During a weather net or other type of ARES/RACES activity, I’m typically the the person behind the microphone, operating as net control and keeping things running smooth. In my years as a net control operator, one skill I’ve picked up is the use of break tags to streamline operations and increase net efficiency.

For years, it was custom practice to use the word “break” or your callsign to break into a conversation during a net. While “break” is a great way to catch the net control’s attention, it doesn’t convey any information. Hearing “break”, how does net control know of the urgency of the situation, or if the other station just wants to share side information. [pq]Break Tags eliminate the ‘breaker’ confusion that happens on a net [/pq]. Break tags consist of seven simple words or your callsign to indicate the content of your message to net control. In a net situation, using the tag gives net control operator the ability to asses the urgency of the other party’s communication- deciding to let them break in, or standby until the current situation has been resolved.

I can safely say that I’m not the inventor of the break tags. I was first introduced to them back in 2006. One of the earliest mentions I could find of the break tag was by Rick Palm, K1CE, when he referenced the use of break tags in his ARES newsletter in November 2005.

UPDATE November 2020: While that article cited Rod Lane, N1FNE as one of the creators of the tags, I received a message form Mark Derby K9MHZ that he was the originator of break tags and his use predates Rod’s by more than a year. In his message, he writes to me:

On June 28th, 2004 after one of our events, the Seaway Run in Muskegon, Michigan, my friends and I came up with a solution for a problem that has plagued us for years. When communications get heavy, someone listening may have a short solution to a problem that is taking up too much valuable airtime and can’t get into the net to share their solution. We came up with some neat little tools to address that issue. They are called Break Tags. When we are operating under a controlled net, we are trained not to break in unless there is an emergency. The only exception to that rule is to just throw out our call sign, which usually gets us put on hold, sitting there in frustration with the answer to a question that is resulting in unnecessary chatter.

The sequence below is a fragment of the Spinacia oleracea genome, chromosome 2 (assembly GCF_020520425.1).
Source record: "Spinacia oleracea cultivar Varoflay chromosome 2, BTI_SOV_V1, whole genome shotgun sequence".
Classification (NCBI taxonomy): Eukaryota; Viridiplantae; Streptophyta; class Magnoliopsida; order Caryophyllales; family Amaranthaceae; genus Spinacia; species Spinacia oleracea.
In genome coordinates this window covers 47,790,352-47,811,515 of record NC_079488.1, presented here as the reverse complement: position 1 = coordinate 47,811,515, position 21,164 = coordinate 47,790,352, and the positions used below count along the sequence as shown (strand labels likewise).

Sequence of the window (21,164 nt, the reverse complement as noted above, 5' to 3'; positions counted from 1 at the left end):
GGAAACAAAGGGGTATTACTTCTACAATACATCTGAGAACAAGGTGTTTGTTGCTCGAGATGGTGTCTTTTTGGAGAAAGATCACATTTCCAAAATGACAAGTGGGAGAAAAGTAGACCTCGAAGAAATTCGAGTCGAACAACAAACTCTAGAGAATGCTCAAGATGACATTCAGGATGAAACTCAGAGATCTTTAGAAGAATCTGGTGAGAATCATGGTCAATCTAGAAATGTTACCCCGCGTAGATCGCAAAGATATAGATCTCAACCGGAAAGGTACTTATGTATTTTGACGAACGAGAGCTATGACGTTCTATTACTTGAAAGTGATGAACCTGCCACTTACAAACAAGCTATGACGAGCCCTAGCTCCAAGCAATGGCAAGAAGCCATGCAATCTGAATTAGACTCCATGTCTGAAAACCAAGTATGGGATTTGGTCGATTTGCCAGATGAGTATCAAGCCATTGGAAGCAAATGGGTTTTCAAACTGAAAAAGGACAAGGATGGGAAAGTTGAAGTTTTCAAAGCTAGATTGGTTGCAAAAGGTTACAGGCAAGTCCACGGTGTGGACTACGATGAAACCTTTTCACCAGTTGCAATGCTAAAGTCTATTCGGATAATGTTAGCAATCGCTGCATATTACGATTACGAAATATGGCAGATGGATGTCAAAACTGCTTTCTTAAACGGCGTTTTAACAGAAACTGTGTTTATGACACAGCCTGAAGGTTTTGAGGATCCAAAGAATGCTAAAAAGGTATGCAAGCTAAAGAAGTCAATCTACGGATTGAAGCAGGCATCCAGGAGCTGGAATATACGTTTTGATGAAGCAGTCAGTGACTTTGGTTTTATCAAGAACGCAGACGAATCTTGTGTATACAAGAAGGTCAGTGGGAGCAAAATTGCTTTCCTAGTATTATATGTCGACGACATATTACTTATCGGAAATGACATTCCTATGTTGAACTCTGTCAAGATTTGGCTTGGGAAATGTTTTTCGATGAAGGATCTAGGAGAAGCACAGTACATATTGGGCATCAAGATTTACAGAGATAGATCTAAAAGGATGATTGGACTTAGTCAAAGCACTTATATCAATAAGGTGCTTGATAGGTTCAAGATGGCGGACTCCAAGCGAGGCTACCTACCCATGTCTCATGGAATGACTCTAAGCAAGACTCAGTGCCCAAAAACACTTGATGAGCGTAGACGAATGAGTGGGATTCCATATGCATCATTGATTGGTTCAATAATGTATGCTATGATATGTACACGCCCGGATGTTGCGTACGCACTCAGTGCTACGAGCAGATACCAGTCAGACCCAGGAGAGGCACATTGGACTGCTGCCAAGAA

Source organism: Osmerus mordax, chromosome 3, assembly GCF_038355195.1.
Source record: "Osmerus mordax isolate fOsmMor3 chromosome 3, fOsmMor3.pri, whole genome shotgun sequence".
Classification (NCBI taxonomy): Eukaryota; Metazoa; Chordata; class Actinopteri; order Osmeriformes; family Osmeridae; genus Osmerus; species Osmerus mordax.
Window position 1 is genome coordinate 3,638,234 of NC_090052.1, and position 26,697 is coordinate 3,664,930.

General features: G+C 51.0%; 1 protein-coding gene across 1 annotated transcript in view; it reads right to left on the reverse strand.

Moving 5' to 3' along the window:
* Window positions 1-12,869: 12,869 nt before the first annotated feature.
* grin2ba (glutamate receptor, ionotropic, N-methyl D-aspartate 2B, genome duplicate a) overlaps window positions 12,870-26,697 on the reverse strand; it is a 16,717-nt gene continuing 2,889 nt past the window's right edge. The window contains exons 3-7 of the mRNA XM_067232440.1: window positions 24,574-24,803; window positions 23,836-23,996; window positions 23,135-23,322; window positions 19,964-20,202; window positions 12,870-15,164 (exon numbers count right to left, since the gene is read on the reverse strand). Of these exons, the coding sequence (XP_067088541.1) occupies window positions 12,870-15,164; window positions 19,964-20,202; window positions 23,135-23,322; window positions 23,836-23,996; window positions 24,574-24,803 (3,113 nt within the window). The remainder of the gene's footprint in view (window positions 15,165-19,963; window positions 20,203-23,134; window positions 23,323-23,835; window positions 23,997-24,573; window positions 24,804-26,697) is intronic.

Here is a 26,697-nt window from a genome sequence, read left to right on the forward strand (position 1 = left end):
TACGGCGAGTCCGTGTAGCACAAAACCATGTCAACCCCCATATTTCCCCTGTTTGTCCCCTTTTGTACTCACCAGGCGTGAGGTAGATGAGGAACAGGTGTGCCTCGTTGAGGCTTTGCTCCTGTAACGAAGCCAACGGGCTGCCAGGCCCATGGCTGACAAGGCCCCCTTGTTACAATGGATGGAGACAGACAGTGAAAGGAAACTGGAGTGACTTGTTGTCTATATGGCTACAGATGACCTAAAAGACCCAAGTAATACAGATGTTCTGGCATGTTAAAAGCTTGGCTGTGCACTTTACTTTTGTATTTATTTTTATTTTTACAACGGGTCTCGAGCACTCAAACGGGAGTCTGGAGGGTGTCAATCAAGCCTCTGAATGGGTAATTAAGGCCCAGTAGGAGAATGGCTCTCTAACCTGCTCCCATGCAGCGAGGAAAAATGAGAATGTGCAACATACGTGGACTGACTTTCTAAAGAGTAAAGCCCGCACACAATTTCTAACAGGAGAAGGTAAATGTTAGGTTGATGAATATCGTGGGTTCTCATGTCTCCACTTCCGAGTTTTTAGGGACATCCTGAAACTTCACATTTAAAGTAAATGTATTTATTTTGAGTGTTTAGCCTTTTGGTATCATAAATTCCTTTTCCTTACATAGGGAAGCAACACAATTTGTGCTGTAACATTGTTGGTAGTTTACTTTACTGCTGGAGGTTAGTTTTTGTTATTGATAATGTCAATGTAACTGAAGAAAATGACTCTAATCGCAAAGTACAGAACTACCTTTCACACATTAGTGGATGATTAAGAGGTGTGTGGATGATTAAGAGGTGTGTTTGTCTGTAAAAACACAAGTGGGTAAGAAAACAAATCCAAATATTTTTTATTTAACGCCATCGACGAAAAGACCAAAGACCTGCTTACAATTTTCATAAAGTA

There are currently seven one word Break Tags. They are: info, answer, question, priority, medical, emergency and your call sign. Most of these tags were used with great success for the first time at the 2004 Muskegon Air Fair.


Running net control for a multi-day bicycle tour. Useful tools include maps, cue sheets, weather radar, and of course hydration.

I’ve participated in many net activities that have greatly benefited from using break tags, and have brought the practice into our own ARES/RACES activities. The tags are simple, just seven one word phrases that can be used to get the attention of the net control concisely and efficiently.

Break Tags

Answer: To be used when you have the definitive answer to a question currently being discussed on the air.

Question: To be used when the answer of a question can’t wait; for example, when the mayor is standing next to you and requesting you to get information using your radio.

Info: To be used when information needs to be transmitted rapidly but is not related to what is being said on the air; for example, if an event that net control needs to know about is going to happen in the next few seconds or if waiting for the end of an exchange will negate the value of the information.

Priority: To be used to report an important but non-life threatening situation such as a fender-bender that just happened.

Medical: To be used to report a minor medical incident that affects the operator in some way; for example, having to leave his/her post for a few minutes to walk someone with a minor cut over to a med tent.

Emergency: Only to be used to report an ongoing life or property threatening or damaging incident.

Your Call Sign: An indication that the operator has traffic that can wait and does not require the cessation of the ongoing exchange. This tag is an expectation to be put on hold and in queue for transmission.

Using break tags takes very little practice. I’ve found that handing our index cards with the tags listed on them and briefing operators on the use of tags is all it takes. The phrases come naturally and their use will certainly facilitate a more efficiently run net.

Do you use break tags in your net control operations? What other on-air net management tips would you like to share. Feel free to leave them in the comments below